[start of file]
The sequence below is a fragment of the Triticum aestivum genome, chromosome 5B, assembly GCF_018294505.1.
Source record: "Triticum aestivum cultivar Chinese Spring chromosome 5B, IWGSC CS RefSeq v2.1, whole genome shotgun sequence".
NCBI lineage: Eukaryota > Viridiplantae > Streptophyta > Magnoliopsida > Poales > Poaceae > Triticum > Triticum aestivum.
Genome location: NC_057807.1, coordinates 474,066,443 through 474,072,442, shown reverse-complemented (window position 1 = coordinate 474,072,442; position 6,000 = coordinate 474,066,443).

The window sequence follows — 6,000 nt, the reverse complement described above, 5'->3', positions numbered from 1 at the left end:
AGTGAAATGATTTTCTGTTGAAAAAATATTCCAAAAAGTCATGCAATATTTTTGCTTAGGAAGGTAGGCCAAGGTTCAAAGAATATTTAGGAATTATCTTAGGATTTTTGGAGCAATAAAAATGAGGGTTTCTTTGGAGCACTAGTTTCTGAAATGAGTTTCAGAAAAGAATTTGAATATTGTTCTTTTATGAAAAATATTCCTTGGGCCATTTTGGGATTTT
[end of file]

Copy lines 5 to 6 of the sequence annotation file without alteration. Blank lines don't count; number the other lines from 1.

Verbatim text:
The window sequence follows — 6,000 nt, the reverse complement described above, 5'->3', positions numbered from 1 at the left end:
AGTGAAATGATTTTCTGTTGAAAAAATATTCCAAAAAGTCATGCAATATTTTTGCTTAGGAAGGTAGGCCAAGGTTCAAAGAATATTTAGGAATTATCTTAGGATTTTTGGAGCAATAAAAATGAGGGTTTCTTTGGAGCACTAGTTTCTGAAATGAGTTTCAGAAAAGAATTTGAATATTGTTCTTTTATGAAAAATATTCCTTGGGCCATTTTGGGATTTT